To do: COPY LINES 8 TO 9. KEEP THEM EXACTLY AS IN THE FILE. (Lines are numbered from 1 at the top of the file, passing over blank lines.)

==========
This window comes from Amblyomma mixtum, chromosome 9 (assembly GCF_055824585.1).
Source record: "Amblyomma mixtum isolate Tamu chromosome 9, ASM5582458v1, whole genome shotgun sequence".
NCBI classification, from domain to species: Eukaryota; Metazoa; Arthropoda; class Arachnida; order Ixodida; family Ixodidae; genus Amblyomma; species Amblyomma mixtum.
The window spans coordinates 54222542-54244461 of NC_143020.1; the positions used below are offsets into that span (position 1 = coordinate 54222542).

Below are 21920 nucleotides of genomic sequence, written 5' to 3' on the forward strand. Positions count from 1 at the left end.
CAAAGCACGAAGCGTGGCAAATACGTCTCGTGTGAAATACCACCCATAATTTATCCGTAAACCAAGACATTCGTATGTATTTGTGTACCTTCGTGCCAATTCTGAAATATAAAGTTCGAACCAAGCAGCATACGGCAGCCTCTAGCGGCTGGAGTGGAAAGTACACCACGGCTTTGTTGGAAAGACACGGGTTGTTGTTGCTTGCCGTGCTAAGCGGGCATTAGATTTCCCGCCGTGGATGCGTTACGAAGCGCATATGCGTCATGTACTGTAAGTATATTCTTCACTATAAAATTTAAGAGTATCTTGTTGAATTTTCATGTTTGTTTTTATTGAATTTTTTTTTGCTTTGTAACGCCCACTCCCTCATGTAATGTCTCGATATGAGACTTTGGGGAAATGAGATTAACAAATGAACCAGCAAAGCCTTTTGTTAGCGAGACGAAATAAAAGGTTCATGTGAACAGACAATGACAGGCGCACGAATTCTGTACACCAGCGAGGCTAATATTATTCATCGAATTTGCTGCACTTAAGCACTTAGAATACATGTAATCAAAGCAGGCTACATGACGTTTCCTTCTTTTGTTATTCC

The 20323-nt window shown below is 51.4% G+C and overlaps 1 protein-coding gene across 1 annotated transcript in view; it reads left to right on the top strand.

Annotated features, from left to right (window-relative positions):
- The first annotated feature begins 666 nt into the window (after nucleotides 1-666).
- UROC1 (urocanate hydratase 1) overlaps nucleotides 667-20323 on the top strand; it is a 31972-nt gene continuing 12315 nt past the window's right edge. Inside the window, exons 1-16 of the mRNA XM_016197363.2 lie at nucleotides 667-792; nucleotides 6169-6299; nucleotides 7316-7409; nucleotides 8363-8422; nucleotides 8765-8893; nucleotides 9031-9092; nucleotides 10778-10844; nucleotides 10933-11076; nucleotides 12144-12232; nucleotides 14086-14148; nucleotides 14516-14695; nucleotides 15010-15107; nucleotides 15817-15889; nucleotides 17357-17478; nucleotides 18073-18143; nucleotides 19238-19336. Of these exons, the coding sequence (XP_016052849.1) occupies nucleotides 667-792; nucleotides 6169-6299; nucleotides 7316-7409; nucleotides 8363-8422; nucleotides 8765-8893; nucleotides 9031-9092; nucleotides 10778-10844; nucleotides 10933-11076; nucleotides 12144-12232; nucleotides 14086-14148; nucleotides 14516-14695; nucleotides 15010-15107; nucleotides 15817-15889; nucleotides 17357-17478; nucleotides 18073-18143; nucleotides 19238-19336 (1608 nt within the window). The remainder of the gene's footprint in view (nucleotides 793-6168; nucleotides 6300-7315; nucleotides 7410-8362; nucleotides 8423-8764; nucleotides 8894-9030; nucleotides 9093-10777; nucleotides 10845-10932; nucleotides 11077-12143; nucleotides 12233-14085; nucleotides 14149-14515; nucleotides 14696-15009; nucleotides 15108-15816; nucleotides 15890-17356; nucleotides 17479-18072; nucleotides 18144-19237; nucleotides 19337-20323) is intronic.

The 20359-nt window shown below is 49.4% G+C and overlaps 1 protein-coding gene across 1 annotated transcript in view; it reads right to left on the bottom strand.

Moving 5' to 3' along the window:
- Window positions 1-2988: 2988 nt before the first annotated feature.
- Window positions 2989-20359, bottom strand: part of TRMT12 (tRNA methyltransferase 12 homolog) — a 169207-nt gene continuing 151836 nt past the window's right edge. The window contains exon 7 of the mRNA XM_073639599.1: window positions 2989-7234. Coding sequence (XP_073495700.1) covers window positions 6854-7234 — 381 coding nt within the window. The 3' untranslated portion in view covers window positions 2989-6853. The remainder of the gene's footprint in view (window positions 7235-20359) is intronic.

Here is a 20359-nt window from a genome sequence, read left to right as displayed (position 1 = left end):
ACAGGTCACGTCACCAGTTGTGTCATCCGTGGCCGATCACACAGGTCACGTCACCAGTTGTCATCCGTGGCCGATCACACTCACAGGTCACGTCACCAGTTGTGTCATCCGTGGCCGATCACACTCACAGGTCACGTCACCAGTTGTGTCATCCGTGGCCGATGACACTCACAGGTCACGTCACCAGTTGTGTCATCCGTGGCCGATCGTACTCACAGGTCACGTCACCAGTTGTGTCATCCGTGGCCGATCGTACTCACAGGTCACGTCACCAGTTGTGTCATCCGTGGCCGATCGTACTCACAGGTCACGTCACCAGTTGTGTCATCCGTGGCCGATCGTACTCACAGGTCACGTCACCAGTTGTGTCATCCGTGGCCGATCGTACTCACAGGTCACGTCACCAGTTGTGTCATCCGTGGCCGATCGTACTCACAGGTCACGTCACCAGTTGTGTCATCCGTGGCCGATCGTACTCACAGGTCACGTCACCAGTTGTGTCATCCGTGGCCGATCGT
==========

Annotated features, from left to right (window-relative positions):
- The first annotated feature begins 666 nt into the window (after nucleotides 1-666).